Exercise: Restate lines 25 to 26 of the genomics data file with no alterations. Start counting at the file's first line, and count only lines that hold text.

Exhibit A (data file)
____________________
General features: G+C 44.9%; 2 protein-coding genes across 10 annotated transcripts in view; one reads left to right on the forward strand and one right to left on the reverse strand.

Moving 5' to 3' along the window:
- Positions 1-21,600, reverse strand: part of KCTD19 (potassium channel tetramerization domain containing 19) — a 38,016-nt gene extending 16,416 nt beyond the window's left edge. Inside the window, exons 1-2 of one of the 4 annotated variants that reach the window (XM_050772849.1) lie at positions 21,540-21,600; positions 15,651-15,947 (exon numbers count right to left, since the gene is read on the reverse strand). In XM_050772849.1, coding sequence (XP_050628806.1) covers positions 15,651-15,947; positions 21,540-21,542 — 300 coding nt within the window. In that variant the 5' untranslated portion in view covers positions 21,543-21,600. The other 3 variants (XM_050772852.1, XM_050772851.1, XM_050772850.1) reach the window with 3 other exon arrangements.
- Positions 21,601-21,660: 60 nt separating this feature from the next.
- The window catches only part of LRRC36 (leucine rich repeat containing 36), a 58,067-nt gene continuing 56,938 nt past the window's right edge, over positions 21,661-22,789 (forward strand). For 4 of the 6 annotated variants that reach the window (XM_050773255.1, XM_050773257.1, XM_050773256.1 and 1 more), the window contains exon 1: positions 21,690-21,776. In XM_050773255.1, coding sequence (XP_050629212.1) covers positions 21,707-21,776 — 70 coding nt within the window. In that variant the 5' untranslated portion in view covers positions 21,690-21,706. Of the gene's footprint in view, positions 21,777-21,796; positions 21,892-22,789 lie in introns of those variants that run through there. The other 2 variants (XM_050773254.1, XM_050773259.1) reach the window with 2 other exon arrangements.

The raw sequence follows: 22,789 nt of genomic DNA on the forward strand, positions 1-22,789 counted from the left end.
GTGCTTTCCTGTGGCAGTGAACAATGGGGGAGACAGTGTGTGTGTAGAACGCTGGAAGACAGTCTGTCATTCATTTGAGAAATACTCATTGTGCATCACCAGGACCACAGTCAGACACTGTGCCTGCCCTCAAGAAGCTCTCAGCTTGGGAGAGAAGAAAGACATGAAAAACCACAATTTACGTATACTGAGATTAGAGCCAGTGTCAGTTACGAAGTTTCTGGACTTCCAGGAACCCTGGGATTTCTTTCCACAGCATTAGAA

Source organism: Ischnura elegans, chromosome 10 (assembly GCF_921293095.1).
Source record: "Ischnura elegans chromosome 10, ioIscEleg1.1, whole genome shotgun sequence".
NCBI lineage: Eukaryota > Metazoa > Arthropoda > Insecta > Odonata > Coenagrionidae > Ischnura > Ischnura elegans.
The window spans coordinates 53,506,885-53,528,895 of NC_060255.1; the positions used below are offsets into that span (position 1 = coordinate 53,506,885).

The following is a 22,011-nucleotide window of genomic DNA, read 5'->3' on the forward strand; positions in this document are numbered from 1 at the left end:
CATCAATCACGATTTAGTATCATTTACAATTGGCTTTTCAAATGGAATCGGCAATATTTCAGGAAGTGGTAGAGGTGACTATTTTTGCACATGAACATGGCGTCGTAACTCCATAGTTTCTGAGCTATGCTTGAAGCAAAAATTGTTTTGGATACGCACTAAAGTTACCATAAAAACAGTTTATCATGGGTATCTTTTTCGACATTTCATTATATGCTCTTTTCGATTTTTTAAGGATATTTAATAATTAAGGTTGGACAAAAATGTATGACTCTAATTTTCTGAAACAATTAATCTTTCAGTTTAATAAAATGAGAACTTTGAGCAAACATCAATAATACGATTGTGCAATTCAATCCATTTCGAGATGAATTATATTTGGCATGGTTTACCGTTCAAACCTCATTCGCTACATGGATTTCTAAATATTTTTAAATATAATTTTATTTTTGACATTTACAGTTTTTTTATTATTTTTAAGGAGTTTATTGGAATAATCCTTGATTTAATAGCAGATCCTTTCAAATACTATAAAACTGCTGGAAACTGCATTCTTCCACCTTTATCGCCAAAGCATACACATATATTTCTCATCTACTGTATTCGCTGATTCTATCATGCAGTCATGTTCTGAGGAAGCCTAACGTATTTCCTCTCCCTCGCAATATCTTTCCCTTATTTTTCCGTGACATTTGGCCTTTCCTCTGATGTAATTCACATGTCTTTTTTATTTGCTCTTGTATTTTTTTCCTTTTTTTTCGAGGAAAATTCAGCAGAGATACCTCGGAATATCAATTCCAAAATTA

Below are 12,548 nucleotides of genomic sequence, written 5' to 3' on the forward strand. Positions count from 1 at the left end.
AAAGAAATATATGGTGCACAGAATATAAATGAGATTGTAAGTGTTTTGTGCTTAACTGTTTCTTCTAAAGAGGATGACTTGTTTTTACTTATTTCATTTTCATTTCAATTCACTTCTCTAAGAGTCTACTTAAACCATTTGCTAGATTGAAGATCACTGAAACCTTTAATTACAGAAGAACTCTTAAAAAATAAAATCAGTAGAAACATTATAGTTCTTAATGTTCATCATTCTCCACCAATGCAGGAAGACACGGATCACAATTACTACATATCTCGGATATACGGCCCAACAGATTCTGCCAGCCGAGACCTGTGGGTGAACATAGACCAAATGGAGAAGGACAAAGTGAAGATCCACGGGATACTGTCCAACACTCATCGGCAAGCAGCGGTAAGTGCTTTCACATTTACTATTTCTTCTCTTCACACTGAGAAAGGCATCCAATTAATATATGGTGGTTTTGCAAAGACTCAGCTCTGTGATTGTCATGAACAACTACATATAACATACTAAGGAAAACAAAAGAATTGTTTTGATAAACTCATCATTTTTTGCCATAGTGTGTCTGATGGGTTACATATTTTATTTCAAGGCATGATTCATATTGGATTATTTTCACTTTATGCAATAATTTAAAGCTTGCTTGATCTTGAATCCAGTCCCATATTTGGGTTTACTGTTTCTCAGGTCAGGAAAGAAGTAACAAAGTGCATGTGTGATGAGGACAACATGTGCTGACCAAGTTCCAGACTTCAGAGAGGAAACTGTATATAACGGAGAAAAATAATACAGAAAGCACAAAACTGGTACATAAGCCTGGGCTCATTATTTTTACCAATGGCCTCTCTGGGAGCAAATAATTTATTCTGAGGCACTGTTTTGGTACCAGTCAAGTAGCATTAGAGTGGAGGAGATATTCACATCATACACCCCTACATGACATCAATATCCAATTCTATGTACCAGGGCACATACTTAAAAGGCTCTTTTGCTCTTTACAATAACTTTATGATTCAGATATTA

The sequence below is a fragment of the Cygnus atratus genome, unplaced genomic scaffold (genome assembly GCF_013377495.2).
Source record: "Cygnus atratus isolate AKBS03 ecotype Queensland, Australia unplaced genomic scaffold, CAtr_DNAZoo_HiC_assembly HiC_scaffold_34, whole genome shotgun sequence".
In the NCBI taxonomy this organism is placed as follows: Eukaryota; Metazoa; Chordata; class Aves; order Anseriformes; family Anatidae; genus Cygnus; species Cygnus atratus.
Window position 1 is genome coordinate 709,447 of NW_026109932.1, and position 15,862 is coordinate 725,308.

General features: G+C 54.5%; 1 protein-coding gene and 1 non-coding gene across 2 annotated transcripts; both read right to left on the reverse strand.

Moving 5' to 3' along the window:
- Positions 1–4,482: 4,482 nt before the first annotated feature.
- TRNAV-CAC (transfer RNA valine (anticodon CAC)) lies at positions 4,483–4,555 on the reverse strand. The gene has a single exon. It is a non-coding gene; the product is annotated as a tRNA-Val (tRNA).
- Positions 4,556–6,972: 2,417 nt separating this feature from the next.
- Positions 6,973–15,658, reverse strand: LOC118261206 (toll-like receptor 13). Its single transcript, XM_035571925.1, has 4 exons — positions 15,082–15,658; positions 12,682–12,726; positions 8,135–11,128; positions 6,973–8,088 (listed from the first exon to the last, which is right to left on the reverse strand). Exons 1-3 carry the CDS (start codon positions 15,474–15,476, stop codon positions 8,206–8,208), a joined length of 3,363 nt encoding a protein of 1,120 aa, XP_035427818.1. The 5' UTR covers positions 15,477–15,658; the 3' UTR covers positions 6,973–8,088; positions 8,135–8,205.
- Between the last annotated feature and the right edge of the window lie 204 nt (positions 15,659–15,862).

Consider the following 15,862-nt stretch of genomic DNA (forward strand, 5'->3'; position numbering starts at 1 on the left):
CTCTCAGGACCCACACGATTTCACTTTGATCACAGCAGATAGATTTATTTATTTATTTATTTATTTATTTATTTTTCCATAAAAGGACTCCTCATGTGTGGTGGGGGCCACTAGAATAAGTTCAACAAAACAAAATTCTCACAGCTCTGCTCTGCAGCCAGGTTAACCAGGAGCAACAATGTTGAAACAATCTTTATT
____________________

- Positions 6,973–15,658, reverse strand: LOC118261206 (toll-like receptor 13). Its single transcript, XM_035571925.1, has 4 exons — positions 15,082–15,658; positions 12,682–12,726; positions 8,135–11,128; positions 6,973–8,088 (listed from the first exon to the last, which is right to left on the reverse strand). Exons 1-3 carry the CDS (start codon positions 15,474–15,476, stop codon positions 8,206–8,208), a joined length of 3,363 nt encoding a protein of 1,120 aa, XP_035427818.1. The 5' UTR covers positions 15,477–15,658; the 3' UTR covers positions 6,973–8,088; positions 8,135–8,205.
- Between the last annotated feature and the right edge of the window lie 204 nt (positions 15,659–15,862).